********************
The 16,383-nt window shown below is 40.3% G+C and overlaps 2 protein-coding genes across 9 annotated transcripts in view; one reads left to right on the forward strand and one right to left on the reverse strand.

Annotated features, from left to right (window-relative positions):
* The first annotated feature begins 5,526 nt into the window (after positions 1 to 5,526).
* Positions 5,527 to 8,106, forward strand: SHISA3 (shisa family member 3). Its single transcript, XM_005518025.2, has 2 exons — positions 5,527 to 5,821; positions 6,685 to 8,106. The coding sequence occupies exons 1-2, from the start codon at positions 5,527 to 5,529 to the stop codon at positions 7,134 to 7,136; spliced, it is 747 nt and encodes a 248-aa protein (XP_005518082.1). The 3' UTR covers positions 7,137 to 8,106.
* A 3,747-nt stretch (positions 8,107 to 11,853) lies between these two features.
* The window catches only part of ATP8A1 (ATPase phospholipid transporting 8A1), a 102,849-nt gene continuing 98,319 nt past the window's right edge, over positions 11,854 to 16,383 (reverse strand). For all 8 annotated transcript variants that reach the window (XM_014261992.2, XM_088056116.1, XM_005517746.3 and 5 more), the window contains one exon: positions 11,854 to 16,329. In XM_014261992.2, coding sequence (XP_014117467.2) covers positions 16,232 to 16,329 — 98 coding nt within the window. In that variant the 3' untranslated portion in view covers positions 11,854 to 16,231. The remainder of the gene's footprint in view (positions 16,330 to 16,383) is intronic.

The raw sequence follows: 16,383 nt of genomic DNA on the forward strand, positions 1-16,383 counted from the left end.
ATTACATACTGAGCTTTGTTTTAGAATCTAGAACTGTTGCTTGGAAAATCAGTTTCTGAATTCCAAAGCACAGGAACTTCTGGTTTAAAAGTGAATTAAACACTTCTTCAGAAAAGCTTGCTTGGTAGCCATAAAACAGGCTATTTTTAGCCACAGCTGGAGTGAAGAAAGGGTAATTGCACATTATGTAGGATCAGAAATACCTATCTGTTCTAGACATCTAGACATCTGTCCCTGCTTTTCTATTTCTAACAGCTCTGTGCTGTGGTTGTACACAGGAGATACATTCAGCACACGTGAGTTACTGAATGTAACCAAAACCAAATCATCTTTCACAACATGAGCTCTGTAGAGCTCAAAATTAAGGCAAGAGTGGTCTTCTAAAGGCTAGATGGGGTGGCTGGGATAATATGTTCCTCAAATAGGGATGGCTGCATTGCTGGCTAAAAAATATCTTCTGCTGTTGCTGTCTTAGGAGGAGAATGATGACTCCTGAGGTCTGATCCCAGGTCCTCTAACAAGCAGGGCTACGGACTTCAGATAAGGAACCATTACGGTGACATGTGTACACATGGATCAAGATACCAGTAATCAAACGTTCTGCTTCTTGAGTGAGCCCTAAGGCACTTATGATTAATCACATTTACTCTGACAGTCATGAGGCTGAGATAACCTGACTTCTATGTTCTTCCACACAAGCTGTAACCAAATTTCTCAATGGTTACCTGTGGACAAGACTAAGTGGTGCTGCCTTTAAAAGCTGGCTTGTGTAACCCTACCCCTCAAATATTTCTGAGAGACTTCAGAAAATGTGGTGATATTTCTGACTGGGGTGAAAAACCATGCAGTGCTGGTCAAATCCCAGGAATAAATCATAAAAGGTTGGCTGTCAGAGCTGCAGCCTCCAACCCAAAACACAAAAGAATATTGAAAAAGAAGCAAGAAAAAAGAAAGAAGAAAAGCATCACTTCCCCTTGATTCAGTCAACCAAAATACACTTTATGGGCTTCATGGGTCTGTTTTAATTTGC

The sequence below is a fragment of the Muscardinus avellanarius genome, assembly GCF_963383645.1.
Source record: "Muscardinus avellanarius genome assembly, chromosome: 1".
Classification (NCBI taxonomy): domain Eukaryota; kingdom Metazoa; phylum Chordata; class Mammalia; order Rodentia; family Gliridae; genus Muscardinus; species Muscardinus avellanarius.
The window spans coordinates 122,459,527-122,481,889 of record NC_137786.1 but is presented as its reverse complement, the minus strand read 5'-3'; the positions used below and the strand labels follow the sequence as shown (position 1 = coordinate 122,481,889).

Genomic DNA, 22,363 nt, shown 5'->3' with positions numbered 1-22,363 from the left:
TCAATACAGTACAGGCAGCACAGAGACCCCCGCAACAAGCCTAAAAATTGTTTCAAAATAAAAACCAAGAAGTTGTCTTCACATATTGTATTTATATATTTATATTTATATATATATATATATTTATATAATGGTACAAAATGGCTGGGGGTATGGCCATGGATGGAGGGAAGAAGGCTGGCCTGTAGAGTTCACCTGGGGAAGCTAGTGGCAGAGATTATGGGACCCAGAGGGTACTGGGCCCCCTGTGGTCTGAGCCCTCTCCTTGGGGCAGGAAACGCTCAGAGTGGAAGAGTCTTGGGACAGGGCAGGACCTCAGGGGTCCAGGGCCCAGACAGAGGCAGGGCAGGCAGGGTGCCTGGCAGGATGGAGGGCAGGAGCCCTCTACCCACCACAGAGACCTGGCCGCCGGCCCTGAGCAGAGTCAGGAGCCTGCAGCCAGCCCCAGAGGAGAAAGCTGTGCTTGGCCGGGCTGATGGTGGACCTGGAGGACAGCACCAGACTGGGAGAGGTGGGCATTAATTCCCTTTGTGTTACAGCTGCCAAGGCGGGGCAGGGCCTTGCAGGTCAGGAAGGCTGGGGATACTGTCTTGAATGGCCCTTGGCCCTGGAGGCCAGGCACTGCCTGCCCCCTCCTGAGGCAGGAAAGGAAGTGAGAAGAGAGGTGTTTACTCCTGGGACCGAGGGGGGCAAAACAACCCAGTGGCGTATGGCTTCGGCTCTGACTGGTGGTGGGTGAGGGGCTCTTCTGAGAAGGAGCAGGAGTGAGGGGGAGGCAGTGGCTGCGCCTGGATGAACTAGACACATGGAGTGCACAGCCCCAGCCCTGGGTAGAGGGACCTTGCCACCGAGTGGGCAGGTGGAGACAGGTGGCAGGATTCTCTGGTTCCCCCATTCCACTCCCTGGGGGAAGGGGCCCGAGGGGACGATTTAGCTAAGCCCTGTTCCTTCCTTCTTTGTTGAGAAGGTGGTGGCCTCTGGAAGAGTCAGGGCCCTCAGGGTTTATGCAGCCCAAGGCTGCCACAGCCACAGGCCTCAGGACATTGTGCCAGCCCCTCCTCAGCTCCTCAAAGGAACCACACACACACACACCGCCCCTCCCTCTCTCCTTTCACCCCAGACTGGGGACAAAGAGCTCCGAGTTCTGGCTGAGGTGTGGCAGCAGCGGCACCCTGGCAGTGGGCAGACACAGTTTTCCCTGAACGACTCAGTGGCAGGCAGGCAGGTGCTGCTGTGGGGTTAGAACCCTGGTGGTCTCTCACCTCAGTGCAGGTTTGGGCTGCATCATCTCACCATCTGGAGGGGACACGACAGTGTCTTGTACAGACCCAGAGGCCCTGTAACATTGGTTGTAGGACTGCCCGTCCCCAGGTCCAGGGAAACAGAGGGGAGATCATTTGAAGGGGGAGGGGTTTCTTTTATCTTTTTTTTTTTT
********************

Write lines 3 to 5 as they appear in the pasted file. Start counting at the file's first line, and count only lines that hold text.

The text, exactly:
* The first annotated feature begins 5,526 nt into the window (after positions 1 to 5,526).
* Positions 5,527 to 8,106, forward strand: SHISA3 (shisa family member 3). Its single transcript, XM_005518025.2, has 2 exons — positions 5,527 to 5,821; positions 6,685 to 8,106. The coding sequence occupies exons 1-2, from the start codon at positions 5,527 to 5,529 to the stop codon at positions 7,134 to 7,136; spliced, it is 747 nt and encodes a 248-aa protein (XP_005518082.1). The 3' UTR covers positions 7,137 to 8,106.
* A 3,747-nt stretch (positions 8,107 to 11,853) lies between these two features.